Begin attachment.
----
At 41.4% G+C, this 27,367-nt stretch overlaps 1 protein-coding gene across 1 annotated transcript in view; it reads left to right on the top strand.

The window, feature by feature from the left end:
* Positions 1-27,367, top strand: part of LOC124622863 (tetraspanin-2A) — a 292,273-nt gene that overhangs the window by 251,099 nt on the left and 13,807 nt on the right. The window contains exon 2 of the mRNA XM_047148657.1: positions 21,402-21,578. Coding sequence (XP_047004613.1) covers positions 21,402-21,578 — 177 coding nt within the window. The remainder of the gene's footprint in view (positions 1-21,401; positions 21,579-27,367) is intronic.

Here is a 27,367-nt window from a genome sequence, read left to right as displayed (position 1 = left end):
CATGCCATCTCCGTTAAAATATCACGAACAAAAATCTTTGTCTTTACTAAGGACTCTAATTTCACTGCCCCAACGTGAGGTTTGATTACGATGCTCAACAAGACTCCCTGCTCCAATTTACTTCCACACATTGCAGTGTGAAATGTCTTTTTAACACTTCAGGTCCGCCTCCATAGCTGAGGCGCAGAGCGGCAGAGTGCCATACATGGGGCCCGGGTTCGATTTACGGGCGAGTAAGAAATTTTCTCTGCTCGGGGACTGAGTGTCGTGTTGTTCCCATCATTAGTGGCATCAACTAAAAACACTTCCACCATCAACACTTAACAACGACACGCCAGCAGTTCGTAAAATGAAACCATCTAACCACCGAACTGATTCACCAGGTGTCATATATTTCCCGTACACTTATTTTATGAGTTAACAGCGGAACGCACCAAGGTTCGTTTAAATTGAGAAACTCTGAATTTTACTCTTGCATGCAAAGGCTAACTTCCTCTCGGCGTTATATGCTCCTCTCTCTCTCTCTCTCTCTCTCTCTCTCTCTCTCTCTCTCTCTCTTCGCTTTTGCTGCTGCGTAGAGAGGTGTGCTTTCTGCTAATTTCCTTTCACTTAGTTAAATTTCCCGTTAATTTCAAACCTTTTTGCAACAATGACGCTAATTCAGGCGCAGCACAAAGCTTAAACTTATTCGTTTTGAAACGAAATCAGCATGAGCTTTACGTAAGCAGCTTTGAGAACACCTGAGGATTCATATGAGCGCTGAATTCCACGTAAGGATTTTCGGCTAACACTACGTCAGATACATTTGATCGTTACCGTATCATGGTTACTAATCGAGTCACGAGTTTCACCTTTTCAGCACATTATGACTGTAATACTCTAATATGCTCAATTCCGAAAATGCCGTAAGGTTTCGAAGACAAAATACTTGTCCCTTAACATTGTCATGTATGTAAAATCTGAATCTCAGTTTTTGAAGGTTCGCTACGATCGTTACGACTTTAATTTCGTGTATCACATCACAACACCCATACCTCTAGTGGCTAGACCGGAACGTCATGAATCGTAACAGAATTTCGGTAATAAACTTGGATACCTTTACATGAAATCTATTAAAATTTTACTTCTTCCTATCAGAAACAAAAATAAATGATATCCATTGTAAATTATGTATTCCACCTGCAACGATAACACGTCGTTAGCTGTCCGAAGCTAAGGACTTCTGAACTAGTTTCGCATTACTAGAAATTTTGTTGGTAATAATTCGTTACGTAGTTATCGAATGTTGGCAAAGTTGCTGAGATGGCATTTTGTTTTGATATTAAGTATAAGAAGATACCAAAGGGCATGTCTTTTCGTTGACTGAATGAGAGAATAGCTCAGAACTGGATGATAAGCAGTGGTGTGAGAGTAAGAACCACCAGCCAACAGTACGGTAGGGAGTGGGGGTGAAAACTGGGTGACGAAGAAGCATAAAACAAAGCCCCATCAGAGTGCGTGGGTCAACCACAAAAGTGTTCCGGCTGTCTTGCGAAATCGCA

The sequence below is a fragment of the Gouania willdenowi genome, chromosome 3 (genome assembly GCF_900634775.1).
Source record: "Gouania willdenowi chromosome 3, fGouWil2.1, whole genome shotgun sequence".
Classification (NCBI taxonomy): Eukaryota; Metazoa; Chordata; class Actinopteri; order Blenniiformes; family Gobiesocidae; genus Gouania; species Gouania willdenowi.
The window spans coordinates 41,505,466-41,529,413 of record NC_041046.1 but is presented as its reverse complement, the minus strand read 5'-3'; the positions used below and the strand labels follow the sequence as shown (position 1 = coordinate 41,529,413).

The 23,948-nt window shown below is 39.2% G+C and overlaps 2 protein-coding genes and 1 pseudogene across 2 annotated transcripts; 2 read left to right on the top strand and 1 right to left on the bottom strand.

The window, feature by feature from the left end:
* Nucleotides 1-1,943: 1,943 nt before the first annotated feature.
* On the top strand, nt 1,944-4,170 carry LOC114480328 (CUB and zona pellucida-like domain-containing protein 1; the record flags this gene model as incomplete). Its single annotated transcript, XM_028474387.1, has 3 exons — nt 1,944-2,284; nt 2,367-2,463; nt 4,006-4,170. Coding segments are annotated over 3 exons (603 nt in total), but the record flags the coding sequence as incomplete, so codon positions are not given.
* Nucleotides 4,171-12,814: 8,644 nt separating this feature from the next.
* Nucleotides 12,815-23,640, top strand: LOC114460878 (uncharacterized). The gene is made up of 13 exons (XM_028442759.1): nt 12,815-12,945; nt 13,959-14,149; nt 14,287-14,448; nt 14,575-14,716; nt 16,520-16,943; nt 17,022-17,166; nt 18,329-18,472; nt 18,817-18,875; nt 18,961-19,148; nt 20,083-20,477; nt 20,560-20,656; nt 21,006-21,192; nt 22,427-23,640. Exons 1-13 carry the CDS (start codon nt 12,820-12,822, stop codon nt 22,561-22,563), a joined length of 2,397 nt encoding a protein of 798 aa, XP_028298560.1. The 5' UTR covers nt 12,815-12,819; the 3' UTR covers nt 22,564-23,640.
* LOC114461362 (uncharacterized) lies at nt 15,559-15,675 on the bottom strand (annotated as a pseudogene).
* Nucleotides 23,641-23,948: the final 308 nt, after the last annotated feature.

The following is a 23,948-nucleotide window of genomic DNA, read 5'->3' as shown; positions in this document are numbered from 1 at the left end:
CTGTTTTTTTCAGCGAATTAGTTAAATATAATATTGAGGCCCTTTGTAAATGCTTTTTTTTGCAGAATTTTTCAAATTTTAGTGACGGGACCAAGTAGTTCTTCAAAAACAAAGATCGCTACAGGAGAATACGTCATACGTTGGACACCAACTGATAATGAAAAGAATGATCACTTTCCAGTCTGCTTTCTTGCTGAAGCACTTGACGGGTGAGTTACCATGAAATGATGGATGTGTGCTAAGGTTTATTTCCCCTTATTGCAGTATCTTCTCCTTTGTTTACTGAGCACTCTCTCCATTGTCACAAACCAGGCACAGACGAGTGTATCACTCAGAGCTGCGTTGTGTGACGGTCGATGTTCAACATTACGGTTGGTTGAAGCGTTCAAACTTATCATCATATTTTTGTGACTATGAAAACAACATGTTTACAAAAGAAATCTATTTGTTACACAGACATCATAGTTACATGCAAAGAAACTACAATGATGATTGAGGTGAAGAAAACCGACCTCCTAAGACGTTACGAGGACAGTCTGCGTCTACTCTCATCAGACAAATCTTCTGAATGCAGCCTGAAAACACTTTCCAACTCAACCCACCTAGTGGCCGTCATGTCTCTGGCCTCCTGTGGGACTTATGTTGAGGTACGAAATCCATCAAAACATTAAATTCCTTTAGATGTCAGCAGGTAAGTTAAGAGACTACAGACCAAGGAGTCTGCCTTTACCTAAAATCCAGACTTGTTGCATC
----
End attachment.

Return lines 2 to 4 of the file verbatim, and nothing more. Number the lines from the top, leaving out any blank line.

The window, feature by feature from the left end:
* Positions 1-27,367, top strand: part of LOC124622863 (tetraspanin-2A) — a 292,273-nt gene that overhangs the window by 251,099 nt on the left and 13,807 nt on the right. The window contains exon 2 of the mRNA XM_047148657.1: positions 21,402-21,578. Coding sequence (XP_047004613.1) covers positions 21,402-21,578 — 177 coding nt within the window. The remainder of the gene's footprint in view (positions 1-21,401; positions 21,579-27,367) is intronic.

Here is a 27,367-nt window from a genome sequence, read left to right as displayed (position 1 = left end):